Written by Sophia Fitzgerald, ESLLC 2016-2017
I was told the blog post’s here could be about any topic as long as it related in some way to environmental science or the LLC, etc., so I choose to talk about one of my favorite subjects – birds! I think birds are super fascinating, and now that I’m living in Colorado it’s time to pay the birds of THIS state some attention.
Over the weekend we stayed in the Arapahoe and Roosevelt National Forests! In this park, which contain Mt. Evans and Summit Lake (as well as our cabin) it completely possible to see Steller’s jays, Clark’s Nutcrackers, American Pipits, Brown-capped Rosy-finches, Wilson’s Warblers, and maybe even White-tailed Ptarmigans.
- The Brown-capped Rosy-Finch is almost exclusively unique to Colorado. It lives only in the alpine tundra of the Rocky Mountains. Small in size, it lives above the tree line and is fairly uncommon and localized to its specific habitat.
- Clark’s Nutcrackers are beautiful grey birds that live near tree line on the mountain. They are about a foot in length and fairly recognizable because their dark wings contrast heavily with their light colored bodies. Occasionally they fly in small groups. I definitely think we saw some on our trip!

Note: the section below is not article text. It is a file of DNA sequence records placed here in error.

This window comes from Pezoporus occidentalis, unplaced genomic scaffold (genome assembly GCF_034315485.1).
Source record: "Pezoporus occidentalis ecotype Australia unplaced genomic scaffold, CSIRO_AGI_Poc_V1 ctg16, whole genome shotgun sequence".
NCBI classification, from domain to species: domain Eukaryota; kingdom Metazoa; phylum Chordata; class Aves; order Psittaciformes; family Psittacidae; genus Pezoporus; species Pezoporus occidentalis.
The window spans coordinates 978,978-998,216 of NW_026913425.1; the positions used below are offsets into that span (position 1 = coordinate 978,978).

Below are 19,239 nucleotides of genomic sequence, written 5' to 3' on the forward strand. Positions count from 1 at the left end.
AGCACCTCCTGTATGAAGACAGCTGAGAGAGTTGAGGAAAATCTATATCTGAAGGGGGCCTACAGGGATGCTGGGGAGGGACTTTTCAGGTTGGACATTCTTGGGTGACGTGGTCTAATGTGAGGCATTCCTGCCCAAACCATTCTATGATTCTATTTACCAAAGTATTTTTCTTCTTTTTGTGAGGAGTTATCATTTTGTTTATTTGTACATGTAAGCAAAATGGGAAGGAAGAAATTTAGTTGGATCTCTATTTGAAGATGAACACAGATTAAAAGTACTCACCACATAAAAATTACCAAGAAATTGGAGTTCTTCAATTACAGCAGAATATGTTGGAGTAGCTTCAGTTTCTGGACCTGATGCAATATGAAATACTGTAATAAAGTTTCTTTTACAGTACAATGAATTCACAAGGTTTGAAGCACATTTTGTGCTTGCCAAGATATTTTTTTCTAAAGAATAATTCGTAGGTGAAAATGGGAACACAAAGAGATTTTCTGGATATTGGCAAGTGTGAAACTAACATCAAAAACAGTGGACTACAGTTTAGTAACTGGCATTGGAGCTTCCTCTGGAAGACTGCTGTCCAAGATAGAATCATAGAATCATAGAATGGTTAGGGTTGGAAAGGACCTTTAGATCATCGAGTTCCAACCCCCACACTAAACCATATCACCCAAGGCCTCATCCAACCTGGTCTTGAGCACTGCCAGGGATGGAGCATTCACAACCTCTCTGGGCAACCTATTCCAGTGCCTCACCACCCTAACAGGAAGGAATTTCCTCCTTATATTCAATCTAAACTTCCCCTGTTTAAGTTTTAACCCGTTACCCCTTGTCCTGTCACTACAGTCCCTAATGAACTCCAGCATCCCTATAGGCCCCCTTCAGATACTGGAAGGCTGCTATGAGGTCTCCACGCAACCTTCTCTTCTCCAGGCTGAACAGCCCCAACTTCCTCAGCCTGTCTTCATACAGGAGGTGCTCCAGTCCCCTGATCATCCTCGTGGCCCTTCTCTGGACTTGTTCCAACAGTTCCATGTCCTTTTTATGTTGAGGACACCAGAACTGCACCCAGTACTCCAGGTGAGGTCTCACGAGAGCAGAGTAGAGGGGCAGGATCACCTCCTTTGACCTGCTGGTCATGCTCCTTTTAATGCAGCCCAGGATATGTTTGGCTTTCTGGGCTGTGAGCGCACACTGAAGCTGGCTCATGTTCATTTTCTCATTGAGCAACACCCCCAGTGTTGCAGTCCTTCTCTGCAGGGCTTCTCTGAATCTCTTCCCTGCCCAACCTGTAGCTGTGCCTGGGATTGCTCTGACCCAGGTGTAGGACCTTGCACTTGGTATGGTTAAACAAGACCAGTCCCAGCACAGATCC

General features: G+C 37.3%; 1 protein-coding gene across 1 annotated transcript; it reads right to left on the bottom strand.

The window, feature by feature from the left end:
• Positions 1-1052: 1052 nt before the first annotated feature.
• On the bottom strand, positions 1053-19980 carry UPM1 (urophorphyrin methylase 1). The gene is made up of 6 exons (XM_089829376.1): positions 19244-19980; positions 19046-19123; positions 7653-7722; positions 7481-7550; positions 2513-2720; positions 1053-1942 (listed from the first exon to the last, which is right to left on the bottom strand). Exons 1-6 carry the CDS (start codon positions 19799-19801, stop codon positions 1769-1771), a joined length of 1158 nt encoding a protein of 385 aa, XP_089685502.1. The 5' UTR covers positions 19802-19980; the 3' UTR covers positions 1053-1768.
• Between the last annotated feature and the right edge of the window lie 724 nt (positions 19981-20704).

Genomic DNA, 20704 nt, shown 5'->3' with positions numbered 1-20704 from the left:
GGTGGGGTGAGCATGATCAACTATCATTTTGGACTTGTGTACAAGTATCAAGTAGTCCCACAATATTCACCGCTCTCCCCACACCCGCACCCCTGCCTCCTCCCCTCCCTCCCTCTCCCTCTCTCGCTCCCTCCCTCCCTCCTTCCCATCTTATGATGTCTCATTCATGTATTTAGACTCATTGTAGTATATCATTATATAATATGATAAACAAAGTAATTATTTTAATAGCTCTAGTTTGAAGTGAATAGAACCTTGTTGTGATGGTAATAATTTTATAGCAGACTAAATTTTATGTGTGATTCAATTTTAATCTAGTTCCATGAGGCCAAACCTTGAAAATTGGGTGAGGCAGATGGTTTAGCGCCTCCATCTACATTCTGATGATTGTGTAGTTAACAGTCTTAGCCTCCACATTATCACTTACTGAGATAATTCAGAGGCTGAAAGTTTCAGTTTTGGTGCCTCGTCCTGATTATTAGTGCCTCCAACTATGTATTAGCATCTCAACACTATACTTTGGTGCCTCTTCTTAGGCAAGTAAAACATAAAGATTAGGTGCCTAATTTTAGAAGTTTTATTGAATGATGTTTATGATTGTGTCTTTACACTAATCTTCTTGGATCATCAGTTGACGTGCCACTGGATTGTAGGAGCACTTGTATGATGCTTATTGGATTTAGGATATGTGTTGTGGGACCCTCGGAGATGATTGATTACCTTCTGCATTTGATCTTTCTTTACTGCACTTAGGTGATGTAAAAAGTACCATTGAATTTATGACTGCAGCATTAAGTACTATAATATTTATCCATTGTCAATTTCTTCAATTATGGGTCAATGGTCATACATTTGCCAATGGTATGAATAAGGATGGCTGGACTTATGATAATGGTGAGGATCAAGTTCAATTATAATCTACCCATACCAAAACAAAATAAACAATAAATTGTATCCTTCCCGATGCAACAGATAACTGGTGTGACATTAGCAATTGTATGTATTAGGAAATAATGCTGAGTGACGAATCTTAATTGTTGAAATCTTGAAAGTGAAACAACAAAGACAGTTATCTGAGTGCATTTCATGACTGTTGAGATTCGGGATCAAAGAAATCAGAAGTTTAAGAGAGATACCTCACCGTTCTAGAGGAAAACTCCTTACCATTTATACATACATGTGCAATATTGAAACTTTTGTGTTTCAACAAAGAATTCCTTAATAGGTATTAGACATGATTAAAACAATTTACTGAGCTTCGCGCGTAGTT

- Now is not a good time view Steller’s Jays because they are more accurately a winter bird; blue in color and with an iconic crest. They live more in the forest than the alpine region of the mountains.
- The American Pipet is another alpine tundra bird. It is smaller and does not require a lot of food, feasting mainly on seeds and small insects. Classic LBJ (little brown job).
- The White-tailed Ptarmigan is an extremely rare bird, and, while the majority of the species lives in the upper Pacific Northwest, a small population does live in Colorado. Like most “game” birds, the ptarmigan has a very distinct, roundish look. Protection: In the winter, this bird is snow white, but in the summer it’s white feathers transform into a speckled brown. The extensiveness of the speckling can help identify the gender of the bird from a distance.
- Last but not least, Wilson’s warbler. A common little yellow bird that enjoys thickets and water. This songbird actually summers in Canada, Colorado, and the Dakotas, migrating back to widespread America annually. This guy is the straight up definition of a ‘birb’ – look at how round he is!